March 10, 2020 by Jason Contant, Online Editor
Competition for talent remains fierce in the commercial insurance space in Canada, with brokers and carriers starting to leverage technology to help tackle the challenge.
“We’re seeing some commercial brokerages put increasing emphasis on [non-traditional approaches] and getting more digital-savvy and plugging into different ecosystems than they traditionally would to hire talent,” said Mukul Ahuja, partner and financial services and insurance leader at Omnia AI, Deloitte Canada’s artificial intelligence practice. “So, less relying on friend and family networks and specific programs they would typically go after, or carrier partners they work with.”
Instead, brokerages are trying to “ensure they have capabilities and talent programs in place that help provide a pathway for producers,” Ahuja said during Insurance Bureau of Canada’s (IBC) first-ever Commercial Insurance Symposium in Toronto last fall. And the key objective for brokerages is to let prospects know about these initiatives.
If commercial brokerages are getting more competitive and deliberate in their recruitment efforts, that’s because the war for talent has become the Number 1 “external threat” facing brokerages, according to Deloitte’s recent commercial insurance market insights report, which surveyed IBC’s broker and carrier contacts to get a comprehensive view of the industry. The survey included brokers with commercial books valued between $5 million and $600 million, and carriers with commercial books between $7 million and $3 billion.
Brokers and insurers both identified “talent quality and availability” as the top external pressure they faced.
“The talent pressure continues to take hold in this particular space and everything else from that perspective is secondary or tertiary in the minds of commercial brokers,” Ahuja said during the panel discussion, State of the Industry: What’s Driving the Commercial Insurance Market? “That is the Number 1 external pressure that they’re dealing with: How do we train the producers, the relationship managers, and the service providers of the future in this complex area?”
On the carrier side, insurers are relying on “increased emphasis and investment in areas like innovation, digital, advanced analytics and big data amongst the carriers to try and attract and drive talent into those businesses and showcase the interesting and dynamic side of the industry, much more so than ever before.”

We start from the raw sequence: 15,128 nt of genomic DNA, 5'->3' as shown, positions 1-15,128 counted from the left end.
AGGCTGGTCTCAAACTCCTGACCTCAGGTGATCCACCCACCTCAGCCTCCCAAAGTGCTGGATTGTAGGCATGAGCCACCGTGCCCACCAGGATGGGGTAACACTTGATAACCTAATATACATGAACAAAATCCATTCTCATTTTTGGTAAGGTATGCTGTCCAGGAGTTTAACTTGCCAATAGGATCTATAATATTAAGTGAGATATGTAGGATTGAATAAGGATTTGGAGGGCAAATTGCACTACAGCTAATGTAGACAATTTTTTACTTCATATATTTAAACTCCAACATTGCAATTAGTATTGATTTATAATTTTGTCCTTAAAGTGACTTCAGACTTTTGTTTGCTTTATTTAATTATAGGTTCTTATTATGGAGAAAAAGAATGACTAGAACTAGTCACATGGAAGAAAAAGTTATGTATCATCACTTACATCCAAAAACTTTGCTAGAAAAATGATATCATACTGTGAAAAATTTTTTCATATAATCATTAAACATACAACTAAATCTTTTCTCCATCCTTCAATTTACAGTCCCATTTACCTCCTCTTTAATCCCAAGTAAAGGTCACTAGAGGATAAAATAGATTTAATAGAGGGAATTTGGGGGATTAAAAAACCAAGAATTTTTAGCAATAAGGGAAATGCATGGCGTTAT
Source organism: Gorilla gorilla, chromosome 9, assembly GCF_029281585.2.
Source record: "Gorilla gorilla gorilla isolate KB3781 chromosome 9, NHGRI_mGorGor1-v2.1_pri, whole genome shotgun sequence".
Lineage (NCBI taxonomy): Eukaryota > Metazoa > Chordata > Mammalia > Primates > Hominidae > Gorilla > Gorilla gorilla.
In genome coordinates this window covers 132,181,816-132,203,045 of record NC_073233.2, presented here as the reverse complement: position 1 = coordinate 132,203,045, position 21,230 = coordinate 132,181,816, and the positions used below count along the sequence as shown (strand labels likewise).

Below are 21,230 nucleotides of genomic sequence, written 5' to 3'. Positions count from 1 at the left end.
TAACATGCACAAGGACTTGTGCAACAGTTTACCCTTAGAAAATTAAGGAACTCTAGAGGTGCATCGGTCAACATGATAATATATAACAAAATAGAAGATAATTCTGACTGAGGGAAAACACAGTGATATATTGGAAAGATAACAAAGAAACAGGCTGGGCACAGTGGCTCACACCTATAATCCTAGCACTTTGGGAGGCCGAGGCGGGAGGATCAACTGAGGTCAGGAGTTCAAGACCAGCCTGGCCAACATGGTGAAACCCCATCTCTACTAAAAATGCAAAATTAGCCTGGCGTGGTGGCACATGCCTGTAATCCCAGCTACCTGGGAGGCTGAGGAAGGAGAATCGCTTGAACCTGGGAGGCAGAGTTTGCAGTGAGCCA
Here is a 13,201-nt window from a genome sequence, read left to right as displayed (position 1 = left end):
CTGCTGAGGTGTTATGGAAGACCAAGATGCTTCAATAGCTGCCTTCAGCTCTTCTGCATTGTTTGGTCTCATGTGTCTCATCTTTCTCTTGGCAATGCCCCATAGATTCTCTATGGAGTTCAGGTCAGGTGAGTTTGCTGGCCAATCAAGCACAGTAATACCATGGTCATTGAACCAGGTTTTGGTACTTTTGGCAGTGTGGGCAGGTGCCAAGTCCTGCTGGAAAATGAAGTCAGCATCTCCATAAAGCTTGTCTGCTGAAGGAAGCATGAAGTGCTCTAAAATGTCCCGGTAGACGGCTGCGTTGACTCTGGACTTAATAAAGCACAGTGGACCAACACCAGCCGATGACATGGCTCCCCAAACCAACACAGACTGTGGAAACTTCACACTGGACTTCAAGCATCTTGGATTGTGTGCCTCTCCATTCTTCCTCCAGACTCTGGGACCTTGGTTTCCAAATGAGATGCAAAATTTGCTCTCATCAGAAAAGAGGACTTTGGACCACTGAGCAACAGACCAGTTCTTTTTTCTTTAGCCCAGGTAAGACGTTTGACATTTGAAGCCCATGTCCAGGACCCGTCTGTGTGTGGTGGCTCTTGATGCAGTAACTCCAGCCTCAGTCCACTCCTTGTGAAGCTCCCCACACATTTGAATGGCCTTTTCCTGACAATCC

This may mean heading up labs, collaborating with incubators, or working with insurtechs, Ahuja said. “These are some of the levers that organizations are pulling on to try and understand the true dynamics of the industry and the exciting opportunities ahead.”
In the claims and underwriting space, there are questions about how to bring in young talent and transfer the underwriting expertise of senior underwriters, added panellist Greg Bubela, manager
of strategy and operations consulting with Deloitte.
“I know a lot of companies are worried about succession planning, especially on the carrier side,” Bubela said. “Obviously with the implementation of new technologies — being able to automate some of these underwriting rules, and being able to put a lot of that knowledge into the system — you’re actually seeing the onboarding process for young talent being much quicker. And so the talent gap is eventually going to close as we start to be able to automate and bring technology in a bit more.”
The war for talent is certainly very real, said Deloitte partner Mario Iacobacci, who leads the firm’s economics and asset advisory team. As an economist, Iacobacci looks at the labour market. While there should be incentives for companies to invest in “labour-reducing technologies,” because there’s a return on investment by doing so, Deloitte isn’t seeing that happen, Iacobacci reported.
To make investments, there has to be confidence in returns over a period in time “and maybe there isn’t that confidence,” he said. “But that’s certainly the direction it’s pushing in. For firms that are maybe facing these constraints, this war for talent, you would expect they would be looking at some of those sources of mitigation [e.g. automation].”